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Accountancy firm is being sued by Quinn Insurance Ltd for €900m over auditing 
Accountancy firm PricewaterhouseCoopers (PwC) has won its appeal over being refused an order requiring €30 million security to be provided for its legal costs of a pending High Court case relating to its auditing of Quinn Insurance. 
The matter will now go back to the High Court to decide exactly how much security for costs must be provided. 
PwC is being sued by Quinn Insurance Ltd for €900 million over its auditing of the now insolvent insurance underwriter. 
The case arises from Quinn being placed in administration in June 2010. It had an underwriting business of €1 billion and its losses were met by a 2 per cent levy on all non-life insurance policies in the State. 
On Tuesday, the Court of Appeal (CoA) said the High Court must revisit its refusal of PwC’s application that Quinn should put up security for costs of its legal action should it lose the case. 
Quinn’s primary business now is the prosecution of its claim against PwC in which it alleges breach of contract, negligence and breach of duty, the CoA said. 
The alleged breaches arise from the manner in which PwC conducted its audits of certain aspects of the Quinn business and its meeting of certain regulatory requirements, it is claimed.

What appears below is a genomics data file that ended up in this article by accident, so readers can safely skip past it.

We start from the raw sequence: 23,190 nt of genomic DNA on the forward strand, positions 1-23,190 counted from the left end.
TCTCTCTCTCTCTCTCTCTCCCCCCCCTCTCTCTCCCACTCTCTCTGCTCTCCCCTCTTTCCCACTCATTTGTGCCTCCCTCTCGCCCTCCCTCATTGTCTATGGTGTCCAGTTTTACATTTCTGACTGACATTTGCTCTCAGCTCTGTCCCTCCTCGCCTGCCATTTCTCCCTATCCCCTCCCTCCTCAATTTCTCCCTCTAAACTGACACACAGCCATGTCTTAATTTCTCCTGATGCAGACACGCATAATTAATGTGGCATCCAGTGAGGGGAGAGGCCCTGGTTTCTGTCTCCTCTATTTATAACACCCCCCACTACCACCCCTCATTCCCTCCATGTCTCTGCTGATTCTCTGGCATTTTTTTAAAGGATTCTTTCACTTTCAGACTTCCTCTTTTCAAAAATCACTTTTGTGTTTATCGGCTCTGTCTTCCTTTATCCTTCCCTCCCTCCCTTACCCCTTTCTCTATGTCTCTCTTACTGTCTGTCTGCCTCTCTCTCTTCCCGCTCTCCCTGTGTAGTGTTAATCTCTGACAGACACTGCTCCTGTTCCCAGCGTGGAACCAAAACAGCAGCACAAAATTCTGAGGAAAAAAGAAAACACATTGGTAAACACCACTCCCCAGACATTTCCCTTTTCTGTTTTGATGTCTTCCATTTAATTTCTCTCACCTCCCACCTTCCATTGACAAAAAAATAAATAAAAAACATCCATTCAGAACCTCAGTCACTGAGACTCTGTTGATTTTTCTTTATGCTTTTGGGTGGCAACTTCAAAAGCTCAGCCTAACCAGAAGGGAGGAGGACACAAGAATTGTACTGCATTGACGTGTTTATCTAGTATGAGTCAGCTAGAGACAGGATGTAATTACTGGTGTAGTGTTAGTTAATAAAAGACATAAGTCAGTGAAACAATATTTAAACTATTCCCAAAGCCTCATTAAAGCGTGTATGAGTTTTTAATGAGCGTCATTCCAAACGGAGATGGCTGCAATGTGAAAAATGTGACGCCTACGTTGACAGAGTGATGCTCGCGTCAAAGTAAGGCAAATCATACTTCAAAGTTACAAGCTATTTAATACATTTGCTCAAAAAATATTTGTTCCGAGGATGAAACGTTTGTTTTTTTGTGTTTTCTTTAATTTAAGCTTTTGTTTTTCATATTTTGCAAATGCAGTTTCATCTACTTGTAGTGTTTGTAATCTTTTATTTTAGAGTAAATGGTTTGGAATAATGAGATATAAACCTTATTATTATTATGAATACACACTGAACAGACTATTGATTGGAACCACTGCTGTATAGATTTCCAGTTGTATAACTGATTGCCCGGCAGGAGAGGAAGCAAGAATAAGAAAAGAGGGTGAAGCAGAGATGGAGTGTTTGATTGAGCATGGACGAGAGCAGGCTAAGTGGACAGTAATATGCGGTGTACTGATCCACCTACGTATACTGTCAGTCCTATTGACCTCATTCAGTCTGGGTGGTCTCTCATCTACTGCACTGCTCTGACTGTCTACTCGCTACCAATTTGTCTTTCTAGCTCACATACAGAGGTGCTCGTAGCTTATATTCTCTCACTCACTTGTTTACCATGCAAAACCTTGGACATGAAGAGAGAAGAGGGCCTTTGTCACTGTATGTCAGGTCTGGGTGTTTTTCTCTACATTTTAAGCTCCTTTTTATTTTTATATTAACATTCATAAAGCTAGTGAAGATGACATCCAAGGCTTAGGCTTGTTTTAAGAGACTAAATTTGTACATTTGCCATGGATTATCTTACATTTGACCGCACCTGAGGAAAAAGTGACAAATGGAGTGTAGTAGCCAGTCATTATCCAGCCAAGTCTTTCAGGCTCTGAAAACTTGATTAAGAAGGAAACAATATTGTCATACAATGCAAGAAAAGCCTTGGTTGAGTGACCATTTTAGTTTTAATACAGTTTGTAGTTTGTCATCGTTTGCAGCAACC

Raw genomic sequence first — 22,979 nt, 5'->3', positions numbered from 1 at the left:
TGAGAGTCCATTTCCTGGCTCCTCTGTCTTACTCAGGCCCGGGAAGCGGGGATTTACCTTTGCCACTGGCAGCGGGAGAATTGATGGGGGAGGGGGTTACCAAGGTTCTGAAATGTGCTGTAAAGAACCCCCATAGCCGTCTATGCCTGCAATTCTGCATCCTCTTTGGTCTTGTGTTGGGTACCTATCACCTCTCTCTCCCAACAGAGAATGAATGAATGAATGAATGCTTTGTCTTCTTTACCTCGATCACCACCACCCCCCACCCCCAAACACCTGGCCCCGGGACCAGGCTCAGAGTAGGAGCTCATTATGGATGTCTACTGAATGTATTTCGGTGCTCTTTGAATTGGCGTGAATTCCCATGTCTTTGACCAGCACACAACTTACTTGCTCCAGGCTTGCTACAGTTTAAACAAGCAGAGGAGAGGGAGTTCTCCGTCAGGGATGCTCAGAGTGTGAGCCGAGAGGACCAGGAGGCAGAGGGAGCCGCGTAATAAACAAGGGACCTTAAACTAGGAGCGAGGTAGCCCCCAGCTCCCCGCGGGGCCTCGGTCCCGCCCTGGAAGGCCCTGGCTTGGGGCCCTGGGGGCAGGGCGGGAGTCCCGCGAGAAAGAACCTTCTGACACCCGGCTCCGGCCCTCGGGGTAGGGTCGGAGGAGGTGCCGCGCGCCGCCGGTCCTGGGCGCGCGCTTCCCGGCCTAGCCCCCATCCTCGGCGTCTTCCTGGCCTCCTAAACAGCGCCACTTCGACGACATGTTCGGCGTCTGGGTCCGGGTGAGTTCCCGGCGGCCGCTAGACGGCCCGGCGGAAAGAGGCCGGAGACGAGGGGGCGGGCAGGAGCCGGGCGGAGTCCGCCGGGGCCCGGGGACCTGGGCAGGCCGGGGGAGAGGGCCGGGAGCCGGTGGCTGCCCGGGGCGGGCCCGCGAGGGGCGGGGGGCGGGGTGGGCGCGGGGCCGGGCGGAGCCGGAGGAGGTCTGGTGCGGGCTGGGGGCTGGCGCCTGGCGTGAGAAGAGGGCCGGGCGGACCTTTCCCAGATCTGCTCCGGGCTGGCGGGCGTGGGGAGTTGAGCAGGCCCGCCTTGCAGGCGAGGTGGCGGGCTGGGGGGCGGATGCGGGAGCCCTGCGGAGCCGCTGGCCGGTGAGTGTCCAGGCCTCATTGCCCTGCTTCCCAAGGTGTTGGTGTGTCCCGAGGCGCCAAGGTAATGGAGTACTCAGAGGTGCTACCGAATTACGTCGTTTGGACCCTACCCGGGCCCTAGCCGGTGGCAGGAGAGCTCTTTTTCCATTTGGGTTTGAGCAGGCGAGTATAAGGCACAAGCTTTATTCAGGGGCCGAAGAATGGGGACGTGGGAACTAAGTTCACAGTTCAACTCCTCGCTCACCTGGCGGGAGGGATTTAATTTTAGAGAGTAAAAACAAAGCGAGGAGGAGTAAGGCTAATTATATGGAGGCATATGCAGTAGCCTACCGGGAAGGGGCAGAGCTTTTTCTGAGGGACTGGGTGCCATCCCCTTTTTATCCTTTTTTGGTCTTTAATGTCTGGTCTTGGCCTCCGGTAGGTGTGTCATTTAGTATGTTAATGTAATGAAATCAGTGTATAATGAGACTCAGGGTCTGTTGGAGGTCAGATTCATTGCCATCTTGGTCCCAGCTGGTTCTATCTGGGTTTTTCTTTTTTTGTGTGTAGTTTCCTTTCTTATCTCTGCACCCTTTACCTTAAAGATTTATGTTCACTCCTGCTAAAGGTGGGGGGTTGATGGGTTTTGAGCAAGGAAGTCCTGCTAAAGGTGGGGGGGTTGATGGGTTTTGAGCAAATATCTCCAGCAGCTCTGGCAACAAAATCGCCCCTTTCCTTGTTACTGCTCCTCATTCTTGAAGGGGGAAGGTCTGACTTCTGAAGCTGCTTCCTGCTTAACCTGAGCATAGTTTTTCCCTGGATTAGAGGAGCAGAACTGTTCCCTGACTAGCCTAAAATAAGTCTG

PwC denies the claims, contends it has no liability and says Quinn failed to provide it (PwC) with complete and truthful information. 
It also claims any losses incurred by Quinn due to its continued trading were due to decisions taken by Quinn itself and/or the actions of the administrators. 
PwC first asked the High Court to order Quinn to provide up front what the parties agreed would be the €30 million legal costs of the case. In February 2018, the High Court refused PwC’s application. 
PwC appealed, claiming the High Court had erred in finding Quinn had made out a prima facie case that its inability to pay costs was the result of the alleged wrongdoing of PwC. 
It also argued the High Court had erred in finding that the security application should be refused on the basis the proceedings raised issues of general public interest and exceptional public importance. 
Quinn opposed the appeal. 
In an electronically delivered judgment, Ms Justice Marie Baker, on behalf of a three-judge CoA, said Quinn had arguably met the test that special circumstances exist which entitle a court to exercise its discretion not to order security for costs. 
But that did not mean security would be inevitably refused. That discretion seeks to find a balance of justice between the parties, she said. 
To expect PwC to bear the risk of having to meet estimated costs of €30 million seemed intrinsically unfair. While Quinn had the benefit of being a limited liability company, PwC did not and its individual partners would be liable for these enormous costs should Quinn win, she said. 
She was satisfied that because of unusual factors, including that Quinn has financial backing for its own costs, the litigation is likely to continue even if security has to be provided. 
The judge also found that because the interests pursued in the litigation “are wholly commercial”, she did not consider the High Court was correct to treat this as a public-interest case of sufficient importance to justify a departure from the requirement that security for costs be provided. 
She allowed the appeal and said the amount and mode of security must go back to the High Court for determination. 
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